Thought everyone might enjoy this post I just came across:
According to the ancient Greek philosopher Thales, "the whole world is full of gods." The idea that the world itself in all its particulars has soul was reborn in the Renaissance and now it is taken up in archetypal psychology. In the writings of James Hillman, Robert Sardello, Ginette Paris, Wolfgang Giegerich, and other archetypalists, this is not just a philosophical and mystical notion. If psychology is by definition work with the soul. And if nature and culture have soul, then psychology must concern itself with this larger sphere.
Hillman argues strongly against reducing soul to personal subjectivity, naming personalism as one of the burdens of the modern era.
Psychology assumes that only humans are persons, and therefore we are given the impossible responsibility of carrying the full weight of soul. We tend to interpret everything in terms of personal relationships. Even therapy is often defined as the interaction of two persons, and the goal in therapy is the personal development or growth of the private individual.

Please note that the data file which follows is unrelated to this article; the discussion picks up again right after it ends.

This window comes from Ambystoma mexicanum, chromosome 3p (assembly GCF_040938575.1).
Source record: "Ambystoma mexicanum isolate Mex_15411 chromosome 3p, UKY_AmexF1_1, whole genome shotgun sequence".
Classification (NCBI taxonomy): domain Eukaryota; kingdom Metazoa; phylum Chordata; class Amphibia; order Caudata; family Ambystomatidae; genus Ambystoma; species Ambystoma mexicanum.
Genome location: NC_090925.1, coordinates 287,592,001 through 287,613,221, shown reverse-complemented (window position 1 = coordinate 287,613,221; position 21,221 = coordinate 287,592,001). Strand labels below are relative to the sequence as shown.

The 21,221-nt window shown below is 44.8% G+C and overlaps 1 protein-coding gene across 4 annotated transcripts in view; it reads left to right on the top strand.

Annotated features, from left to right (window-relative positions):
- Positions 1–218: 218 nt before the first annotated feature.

The soul is not of itself personal. Of course the psyche presents itself in images of persons and in personal feelings, but it is more than personal. Carl Jung used the phrase objective psyche, suggesting that when we look into the soul we are looking at something with its own terrain, its own.... more